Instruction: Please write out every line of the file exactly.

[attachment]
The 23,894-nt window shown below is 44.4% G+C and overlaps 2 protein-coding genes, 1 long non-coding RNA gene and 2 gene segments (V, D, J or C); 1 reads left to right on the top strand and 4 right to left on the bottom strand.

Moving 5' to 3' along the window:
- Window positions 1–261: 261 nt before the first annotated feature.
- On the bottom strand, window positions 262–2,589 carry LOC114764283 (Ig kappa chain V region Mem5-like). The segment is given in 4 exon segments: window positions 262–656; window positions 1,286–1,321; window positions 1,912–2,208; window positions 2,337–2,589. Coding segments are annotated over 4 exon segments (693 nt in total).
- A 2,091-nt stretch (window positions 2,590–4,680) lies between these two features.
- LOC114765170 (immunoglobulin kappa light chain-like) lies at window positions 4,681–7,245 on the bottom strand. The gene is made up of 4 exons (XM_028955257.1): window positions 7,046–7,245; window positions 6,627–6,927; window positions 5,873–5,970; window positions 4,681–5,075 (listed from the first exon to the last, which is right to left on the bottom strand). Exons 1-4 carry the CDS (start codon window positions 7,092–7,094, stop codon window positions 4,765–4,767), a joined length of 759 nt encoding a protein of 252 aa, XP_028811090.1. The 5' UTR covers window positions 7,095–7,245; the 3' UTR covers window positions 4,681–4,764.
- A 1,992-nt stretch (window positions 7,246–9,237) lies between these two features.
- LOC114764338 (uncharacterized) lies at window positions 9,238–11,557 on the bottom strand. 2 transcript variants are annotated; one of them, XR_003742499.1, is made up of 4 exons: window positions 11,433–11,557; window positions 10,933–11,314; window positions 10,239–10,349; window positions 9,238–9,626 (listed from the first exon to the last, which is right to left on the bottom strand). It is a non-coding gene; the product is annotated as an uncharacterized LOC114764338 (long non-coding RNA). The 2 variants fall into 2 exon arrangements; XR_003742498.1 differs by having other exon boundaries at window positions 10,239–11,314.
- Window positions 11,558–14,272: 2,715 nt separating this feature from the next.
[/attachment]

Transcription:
The 23,894-nt window shown below is 44.4% G+C and overlaps 2 protein-coding genes, 1 long non-coding RNA gene and 2 gene segments (V, D, J or C); 1 reads left to right on the top strand and 4 right to left on the bottom strand.

Moving 5' to 3' along the window:
- Window positions 1–261: 261 nt before the first annotated feature.
- On the bottom strand, window positions 262–2,589 carry LOC114764283 (Ig kappa chain V region Mem5-like). The segment is given in 4 exon segments: window positions 262–656; window positions 1,286–1,321; window positions 1,912–2,208; window positions 2,337–2,589. Coding segments are annotated over 4 exon segments (693 nt in total).
- A 2,091-nt stretch (window positions 2,590–4,680) lies between these two features.
- LOC114765170 (immunoglobulin kappa light chain-like) lies at window positions 4,681–7,245 on the bottom strand. The gene is made up of 4 exons (XM_028955257.1): window positions 7,046–7,245; window positions 6,627–6,927; window positions 5,873–5,970; window positions 4,681–5,075 (listed from the first exon to the last, which is right to left on the bottom strand). Exons 1-4 carry the CDS (start codon window positions 7,092–7,094, stop codon window positions 4,765–4,767), a joined length of 759 nt encoding a protein of 252 aa, XP_028811090.1. The 5' UTR covers window positions 7,095–7,245; the 3' UTR covers window positions 4,681–4,764.
- A 1,992-nt stretch (window positions 7,246–9,237) lies between these two features.
- LOC114764338 (uncharacterized) lies at window positions 9,238–11,557 on the bottom strand. 2 transcript variants are annotated; one of them, XR_003742499.1, is made up of 4 exons: window positions 11,433–11,557; window positions 10,933–11,314; window positions 10,239–10,349; window positions 9,238–9,626 (listed from the first exon to the last, which is right to left on the bottom strand). It is a non-coding gene; the product is annotated as an uncharacterized LOC114764338 (long non-coding RNA). The 2 variants fall into 2 exon arrangements; XR_003742498.1 differs by having other exon boundaries at window positions 10,239–11,314.
- Window positions 11,558–14,272: 2,715 nt separating this feature from the next.